Jeff Pitman's Survivor 38: Edge of Extinction recaps

Men vs. women


One storyline thread that connected the David vs. Goliath narrative from the premiere through to the finale was Angelina's opening-episode confessional pointing out that women find vastly fewer idols than men. Angelina came up short in her own first-episode idol quest, and as the season progressed, and more and more idols were discovered by men, women continued to come away empty-handed.


Until, that is, Angelina acquired the most labor-intensive clue ever for an in-camp idol: first she had to dig up a ladder, then she had to take it to a highly public place (the water well), then climb the ladder and retrieve the idol from a rock wall. In the process of digging up the ladder, Angelina dropped the clue, and, well ... hilarity ensued. But rest assured, in the end, Angelina eventually retrieved her idol (with the assistance, more or less, of Mike and Nick, above.) In the process, she became the first woman since Lauren Rimmer in Season 35, and only the second since Kelley Wentworth in Season 31(!) to find an idol. (Not counting Legacy Advantages, at least.)


Angelina's stats were also pretty close to reality, as well. Over the complete history of hidden immunity idols in Survivor, women have found just 17 idols, versus 81 obtained by men (full list here), giving women just 17% of all idol finds. Worse yet, women (Lauren and Angelina) have found just 2 of the last 38. What could possibly explain this disparity?


This article, in collaboration with Sarah Channon at the Rob Has a Podcast blogs, is an attempt to answer that. Sarah surveyed past players about whether camp gender roles (or other factors) played a part in this. Read the results of her findings here: "Women and Idols: A Survivor Player's Guide". In this article, we'll get fairly deep into the statistics.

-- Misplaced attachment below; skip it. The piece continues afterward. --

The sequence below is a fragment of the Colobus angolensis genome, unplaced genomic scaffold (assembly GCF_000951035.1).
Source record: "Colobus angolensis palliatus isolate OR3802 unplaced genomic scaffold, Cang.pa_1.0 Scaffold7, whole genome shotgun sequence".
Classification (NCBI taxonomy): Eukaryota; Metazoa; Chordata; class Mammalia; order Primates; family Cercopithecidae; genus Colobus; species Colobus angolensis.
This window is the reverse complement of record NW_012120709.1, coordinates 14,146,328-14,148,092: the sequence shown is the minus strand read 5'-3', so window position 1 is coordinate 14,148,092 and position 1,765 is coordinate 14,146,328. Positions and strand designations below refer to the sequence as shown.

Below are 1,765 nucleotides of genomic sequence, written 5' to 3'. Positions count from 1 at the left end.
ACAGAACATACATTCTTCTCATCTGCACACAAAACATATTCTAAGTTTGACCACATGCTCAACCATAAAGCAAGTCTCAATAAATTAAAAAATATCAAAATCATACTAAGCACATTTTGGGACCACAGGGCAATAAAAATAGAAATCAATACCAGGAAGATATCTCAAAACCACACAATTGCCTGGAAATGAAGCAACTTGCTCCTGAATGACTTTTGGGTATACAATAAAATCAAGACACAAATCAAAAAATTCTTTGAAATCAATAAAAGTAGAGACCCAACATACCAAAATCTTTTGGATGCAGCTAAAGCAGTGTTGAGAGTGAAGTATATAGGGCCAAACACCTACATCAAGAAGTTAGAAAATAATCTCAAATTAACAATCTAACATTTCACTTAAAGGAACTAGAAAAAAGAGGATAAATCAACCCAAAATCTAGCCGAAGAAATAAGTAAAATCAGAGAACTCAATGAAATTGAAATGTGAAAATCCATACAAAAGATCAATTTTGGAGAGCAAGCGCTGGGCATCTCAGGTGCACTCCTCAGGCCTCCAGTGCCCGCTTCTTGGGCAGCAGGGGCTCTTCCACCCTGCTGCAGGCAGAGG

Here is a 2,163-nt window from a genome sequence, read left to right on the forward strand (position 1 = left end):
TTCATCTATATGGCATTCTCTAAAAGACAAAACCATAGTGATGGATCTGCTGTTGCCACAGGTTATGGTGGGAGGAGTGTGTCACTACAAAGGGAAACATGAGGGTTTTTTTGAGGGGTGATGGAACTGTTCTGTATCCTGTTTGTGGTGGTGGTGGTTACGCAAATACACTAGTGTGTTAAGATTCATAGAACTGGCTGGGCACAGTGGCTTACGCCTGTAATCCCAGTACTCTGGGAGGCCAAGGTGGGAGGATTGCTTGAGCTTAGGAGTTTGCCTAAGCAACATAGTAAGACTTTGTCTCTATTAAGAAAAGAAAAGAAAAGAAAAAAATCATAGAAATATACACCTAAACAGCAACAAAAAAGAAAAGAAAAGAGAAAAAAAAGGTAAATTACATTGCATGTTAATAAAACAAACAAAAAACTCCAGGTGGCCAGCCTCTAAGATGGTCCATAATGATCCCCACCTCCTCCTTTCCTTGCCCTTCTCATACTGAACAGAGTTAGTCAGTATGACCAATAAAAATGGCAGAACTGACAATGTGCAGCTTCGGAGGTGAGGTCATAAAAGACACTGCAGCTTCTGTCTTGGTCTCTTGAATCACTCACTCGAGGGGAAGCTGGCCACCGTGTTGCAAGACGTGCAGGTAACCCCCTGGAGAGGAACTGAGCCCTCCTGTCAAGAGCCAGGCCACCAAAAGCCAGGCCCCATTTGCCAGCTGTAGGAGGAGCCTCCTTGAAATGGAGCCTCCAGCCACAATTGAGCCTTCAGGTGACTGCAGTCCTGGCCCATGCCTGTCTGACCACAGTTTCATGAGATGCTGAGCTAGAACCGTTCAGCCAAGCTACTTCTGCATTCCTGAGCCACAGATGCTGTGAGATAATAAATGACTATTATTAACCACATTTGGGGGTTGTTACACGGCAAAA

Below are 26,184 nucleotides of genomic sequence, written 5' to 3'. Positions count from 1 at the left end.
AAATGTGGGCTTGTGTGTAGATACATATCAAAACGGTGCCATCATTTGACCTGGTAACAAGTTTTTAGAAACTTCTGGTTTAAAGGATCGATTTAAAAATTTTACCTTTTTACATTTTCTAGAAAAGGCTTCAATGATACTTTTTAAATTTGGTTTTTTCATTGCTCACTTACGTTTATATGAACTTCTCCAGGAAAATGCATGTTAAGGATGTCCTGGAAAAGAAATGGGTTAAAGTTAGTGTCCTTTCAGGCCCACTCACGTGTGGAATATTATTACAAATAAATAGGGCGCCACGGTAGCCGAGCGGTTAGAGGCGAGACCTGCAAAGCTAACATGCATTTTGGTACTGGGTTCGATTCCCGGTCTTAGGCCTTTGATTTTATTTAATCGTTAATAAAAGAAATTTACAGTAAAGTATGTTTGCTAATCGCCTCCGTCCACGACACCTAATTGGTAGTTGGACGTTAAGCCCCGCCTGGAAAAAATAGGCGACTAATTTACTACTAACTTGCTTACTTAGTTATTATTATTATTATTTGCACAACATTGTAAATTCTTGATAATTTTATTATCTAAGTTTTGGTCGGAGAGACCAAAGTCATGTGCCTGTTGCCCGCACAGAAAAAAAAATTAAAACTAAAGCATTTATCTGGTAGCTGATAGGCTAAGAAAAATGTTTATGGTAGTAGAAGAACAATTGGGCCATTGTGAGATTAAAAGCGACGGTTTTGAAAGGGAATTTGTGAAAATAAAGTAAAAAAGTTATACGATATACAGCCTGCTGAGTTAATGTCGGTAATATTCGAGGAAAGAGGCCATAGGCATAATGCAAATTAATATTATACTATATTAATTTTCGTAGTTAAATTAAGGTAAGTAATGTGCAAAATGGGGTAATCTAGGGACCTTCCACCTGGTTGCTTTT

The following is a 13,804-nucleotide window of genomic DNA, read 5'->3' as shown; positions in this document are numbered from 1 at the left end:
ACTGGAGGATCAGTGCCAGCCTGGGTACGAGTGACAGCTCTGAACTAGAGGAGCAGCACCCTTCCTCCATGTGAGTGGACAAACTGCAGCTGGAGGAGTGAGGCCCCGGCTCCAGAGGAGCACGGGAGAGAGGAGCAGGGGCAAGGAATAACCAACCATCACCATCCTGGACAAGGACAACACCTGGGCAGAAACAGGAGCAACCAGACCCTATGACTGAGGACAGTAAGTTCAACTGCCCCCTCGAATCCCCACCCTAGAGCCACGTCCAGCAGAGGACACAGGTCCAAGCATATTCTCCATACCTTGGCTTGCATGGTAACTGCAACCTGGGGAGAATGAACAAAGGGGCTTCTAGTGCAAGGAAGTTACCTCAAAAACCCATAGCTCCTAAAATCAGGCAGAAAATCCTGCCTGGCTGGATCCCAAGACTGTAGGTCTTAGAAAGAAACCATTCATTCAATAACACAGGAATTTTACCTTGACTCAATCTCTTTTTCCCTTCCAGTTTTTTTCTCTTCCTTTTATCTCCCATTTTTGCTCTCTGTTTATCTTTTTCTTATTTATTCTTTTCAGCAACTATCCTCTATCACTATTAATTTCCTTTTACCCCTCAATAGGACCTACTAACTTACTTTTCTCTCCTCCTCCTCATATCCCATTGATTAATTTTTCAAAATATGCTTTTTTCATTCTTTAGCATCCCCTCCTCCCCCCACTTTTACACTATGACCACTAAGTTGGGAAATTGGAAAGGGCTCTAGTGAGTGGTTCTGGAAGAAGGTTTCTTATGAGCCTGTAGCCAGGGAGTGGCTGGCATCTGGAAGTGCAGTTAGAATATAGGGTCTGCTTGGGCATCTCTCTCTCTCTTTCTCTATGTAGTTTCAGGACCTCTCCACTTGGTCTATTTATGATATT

The short answer is: It's not clear why men have found so many idols, especially recently. The long answer is: There are a lot of small differences (and one large one), which when combined, may start to explain the men's commanding lead.


The importance of being earliest

The important of being earliest


One key point to keep in mind for all of this idol-finding discussion is just how critical being the first person to find an idol at a particular camp is: There's only one idol per camp, at least until it's played. So if that camp's idol has already been found, it doesn't matter how much time anyone else spends searching after that, nobody else is going to find one. At least until the idol is played, or a swap, or the merge, and even then, there's no guarantee another idol will be hidden.


Despite this somewhat obvious point, how early is earliest?


Not that early, as it turns out. But first, a word about the numbers (and then a surprise or two, we promise):


Methodology: Because we are comparing the ability of different contestants to find idols, we have removed all idols that had restricted access. For example, if an idol was only on Exile Island, we didn't consider it (so long, early season Super Idols, f***ing sticks, and Jon Misch's dual finds). Also, if an idol was simply randomly distributed, say at the merge feast (sorry, Chris Noble) or during the opening scramble for items (sorry, Legacy Advantages), it was also ignored. That should leave us with a pool of idols that everyone on a tribe theoretically could have found. We'll call these "competitive" idols.


Additional note: We're also using the show's own timestamping here, and overlooking non-canon finding dates derived from post-game interviews, such as Domenick Abbate's re-telling that his Naviti idol find was on Night 1, not the early hours of Day 4, as was depicted in Ghost Island. We get it, sometimes the show needs to move finds to different episodes to fit them in. But the show's official timeline is all we really have to work with.